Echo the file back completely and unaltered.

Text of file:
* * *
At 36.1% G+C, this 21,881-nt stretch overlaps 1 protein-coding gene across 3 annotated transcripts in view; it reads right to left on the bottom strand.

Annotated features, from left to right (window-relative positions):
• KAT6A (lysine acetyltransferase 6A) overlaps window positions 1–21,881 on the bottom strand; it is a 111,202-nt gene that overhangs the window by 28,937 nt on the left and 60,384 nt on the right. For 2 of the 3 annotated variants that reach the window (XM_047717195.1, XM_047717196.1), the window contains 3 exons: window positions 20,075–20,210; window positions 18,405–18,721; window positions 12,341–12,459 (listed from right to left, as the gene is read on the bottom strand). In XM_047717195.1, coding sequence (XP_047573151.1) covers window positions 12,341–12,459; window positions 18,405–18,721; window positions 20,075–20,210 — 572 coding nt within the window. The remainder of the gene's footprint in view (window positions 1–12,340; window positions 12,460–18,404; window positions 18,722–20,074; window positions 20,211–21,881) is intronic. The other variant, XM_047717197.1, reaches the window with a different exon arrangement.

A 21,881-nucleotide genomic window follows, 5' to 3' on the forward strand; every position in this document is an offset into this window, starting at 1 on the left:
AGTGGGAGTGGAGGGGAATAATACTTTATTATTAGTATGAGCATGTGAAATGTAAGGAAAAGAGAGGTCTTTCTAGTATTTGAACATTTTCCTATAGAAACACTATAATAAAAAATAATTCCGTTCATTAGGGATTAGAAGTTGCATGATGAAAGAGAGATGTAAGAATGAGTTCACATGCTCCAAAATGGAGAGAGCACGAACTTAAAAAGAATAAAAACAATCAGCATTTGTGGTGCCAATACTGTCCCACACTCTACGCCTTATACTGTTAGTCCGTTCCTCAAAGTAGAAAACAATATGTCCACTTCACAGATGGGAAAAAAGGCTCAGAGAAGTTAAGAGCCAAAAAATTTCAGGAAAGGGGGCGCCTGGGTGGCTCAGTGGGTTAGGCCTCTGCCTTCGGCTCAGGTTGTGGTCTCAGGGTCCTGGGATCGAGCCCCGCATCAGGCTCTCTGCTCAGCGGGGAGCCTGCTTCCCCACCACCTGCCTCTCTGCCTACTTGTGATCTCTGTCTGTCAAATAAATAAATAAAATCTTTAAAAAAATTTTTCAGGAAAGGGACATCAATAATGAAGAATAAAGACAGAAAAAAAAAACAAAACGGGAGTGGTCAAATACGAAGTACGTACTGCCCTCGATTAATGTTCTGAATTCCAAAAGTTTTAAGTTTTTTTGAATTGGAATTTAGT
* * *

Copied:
At 36.1% G+C, this 21,881-nt stretch overlaps 1 protein-coding gene across 3 annotated transcripts in view; it reads right to left on the bottom strand.

Annotated features, from left to right (window-relative positions):
• KAT6A (lysine acetyltransferase 6A) overlaps window positions 1–21,881 on the bottom strand; it is a 111,202-nt gene that overhangs the window by 28,937 nt on the left and 60,384 nt on the right. For 2 of the 3 annotated variants that reach the window (XM_047717195.1, XM_047717196.1), the window contains 3 exons: window positions 20,075–20,210; window positions 18,405–18,721; window positions 12,341–12,459 (listed from right to left, as the gene is read on the bottom strand). In XM_047717195.1, coding sequence (XP_047573151.1) covers window positions 12,341–12,459; window positions 18,405–18,721; window positions 20,075–20,210 — 572 coding nt within the window. The remainder of the gene's footprint in view (window positions 1–12,340; window positions 12,460–18,404; window positions 18,722–20,074; window positions 20,211–21,881) is intronic. The other variant, XM_047717197.1, reaches the window with a different exon arrangement.

A 21,881-nucleotide genomic window follows, 5' to 3' on the forward strand; every position in this document is an offset into this window, starting at 1 on the left:
AGTGGGAGTGGAGGGGAATAATACTTTATTATTAGTATGAGCATGTGAAATGTAAGGAAAAGAGAGGTCTTTCTAGTATTTGAACATTTTCCTATAGAAACACTATAATAAAAAATAATTCCGTTCATTAGGGATTAGAAGTTGCATGATGAAAGAGAGATGTAAGAATGAGTTCACATGCTCCAAAATGGAGAGAGCACGAACTTAAAAAGAATAAAAACAATCAGCATTTGTGGTGCCAATACTGTCCCACACTCTACGCCTTATACTGTTAGTCCGTTCCTCAAAGTAGAAAACAATATGTCCACTTCACAGATGGGAAAAAAGGCTCAGAGAAGTTAAGAGCCAAAAAATTTCAGGAAAGGGGGCGCCTGGGTGGCTCAGTGGGTTAGGCCTCTGCCTTCGGCTCAGGTTGTGGTCTCAGGGTCCTGGGATCGAGCCCCGCATCAGGCTCTCTGCTCAGCGGGGAGCCTGCTTCCCCACCACCTGCCTCTCTGCCTACTTGTGATCTCTGTCTGTCAAATAAATAAATAAAATCTTTAAAAAAATTTTTCAGGAAAGGGACATCAATAATGAAGAATAAAGACAGAAAAAAAAAACAAAACGGGAGTGGTCAAATACGAAGTACGTACTGCCCTCGATTAATGTTCTGAATTCCAAAAGTTTTAAGTTTTTTTGAATTGGAATTTAGT